That's as good a reason as any to call it a night, so the three of us still with beer in our hands finish as seven brothers attend to one, and I'm going to tell this story to Nick.  You remember Nick, right?  We were at the event for Measure A.  His wife and mine, Janine and Brad, Edward and Annette, Natasha and Harry, Barbara, Ron, Liz - all the cool kids.

As I'm telling Nick about Neil, and Sweet Caroline - this is after our Neil has swaggered across the stage to three fabulous songs that Nick could recite for you but that I can't - it's as I'm trying to tell Nick the story about frat guys and monies wagered on vocal proclivities, it's then that our Neil, version 2011, of course begins to sing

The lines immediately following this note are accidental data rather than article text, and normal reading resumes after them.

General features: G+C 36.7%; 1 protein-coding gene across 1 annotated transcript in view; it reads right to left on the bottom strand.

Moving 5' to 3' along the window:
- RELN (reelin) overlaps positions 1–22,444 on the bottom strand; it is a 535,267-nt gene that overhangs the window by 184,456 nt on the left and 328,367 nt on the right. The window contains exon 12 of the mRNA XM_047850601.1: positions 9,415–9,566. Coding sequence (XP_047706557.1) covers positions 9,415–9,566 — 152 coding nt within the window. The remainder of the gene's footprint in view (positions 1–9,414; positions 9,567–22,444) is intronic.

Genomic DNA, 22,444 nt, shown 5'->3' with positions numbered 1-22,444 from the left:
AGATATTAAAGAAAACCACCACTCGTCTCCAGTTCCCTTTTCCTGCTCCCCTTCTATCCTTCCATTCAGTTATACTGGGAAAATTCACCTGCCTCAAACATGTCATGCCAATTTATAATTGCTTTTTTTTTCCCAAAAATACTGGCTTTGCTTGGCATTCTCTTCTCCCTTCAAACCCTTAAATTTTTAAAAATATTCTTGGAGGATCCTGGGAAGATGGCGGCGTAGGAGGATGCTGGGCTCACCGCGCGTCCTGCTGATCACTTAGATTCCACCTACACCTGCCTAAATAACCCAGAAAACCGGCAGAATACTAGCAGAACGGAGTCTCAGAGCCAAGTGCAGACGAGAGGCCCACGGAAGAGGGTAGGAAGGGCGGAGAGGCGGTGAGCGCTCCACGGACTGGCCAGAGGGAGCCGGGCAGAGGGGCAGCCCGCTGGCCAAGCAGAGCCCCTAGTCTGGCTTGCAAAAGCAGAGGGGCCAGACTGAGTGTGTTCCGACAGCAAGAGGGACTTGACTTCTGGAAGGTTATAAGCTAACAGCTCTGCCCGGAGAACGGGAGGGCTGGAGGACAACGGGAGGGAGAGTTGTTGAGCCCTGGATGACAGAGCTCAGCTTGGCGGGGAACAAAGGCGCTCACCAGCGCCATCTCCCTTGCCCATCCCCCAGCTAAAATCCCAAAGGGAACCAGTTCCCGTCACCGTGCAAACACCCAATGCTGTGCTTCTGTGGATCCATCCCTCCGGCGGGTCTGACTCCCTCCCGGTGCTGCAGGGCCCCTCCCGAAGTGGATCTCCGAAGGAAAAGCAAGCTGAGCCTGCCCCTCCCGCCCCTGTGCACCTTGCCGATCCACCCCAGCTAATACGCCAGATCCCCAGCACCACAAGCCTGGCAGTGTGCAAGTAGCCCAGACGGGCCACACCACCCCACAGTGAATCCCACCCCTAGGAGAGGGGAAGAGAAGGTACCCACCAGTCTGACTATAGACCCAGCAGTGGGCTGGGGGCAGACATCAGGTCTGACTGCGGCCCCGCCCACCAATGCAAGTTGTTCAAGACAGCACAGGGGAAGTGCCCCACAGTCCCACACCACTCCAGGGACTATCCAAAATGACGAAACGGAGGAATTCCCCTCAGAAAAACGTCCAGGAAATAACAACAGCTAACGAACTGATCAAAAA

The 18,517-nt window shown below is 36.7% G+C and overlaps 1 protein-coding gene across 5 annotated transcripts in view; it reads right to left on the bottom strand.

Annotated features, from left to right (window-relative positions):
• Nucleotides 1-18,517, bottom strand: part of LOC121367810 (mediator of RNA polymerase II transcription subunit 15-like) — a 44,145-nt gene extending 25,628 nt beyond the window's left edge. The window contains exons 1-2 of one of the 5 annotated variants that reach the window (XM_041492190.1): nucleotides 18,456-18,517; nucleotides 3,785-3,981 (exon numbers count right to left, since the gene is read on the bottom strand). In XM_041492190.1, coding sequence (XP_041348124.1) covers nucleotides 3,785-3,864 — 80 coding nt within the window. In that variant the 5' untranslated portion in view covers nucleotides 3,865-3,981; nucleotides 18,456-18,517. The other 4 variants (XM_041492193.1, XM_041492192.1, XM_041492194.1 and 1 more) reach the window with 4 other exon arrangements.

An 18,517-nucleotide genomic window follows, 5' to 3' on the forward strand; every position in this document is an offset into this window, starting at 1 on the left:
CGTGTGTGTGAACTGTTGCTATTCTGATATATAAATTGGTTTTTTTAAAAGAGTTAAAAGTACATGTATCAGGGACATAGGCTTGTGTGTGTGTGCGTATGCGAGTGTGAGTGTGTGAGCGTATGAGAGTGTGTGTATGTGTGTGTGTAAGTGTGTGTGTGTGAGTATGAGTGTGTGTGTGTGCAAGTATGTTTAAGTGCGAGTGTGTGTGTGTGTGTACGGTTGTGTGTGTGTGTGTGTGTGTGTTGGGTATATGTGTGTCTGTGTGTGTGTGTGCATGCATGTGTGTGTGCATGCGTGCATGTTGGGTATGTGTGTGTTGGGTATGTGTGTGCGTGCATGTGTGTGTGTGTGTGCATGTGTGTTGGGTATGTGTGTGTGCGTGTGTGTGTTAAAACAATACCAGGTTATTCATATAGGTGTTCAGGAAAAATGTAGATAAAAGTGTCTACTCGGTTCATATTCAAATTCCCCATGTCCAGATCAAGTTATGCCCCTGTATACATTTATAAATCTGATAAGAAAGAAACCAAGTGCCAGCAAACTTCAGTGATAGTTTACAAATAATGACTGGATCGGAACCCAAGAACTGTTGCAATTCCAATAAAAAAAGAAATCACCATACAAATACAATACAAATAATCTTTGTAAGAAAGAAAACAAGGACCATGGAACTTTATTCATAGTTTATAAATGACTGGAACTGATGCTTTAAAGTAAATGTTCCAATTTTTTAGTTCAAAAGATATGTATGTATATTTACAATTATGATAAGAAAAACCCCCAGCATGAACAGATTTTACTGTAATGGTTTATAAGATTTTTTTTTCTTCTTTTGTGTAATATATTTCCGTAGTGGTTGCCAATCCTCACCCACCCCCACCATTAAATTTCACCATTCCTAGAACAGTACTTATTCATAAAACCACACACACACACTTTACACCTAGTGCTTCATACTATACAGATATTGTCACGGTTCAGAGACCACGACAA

Where it began.
I can't begin to know it.
But then I know it's growing strong.

You of course know where this is going because you just sang the song with me.  But as I'm telling Nick, Sweet Caroline starts being sung.  I mean, of course, right?  And I get the story out as quick as I can, just in time for the chorus

Sweet Caroline!
Good times never seemed so good!
I've been inclined to believe
They never would.

We're all singing, all of us, there upstairs in the dark, singing in support of schools, in support of songs with the catchiest of hooks, singing as a man in a white shirt with sparkles plays us, plays this crowd, like the vocal instrument we've become.

Good times never seemed so good.

Don't forget to vote.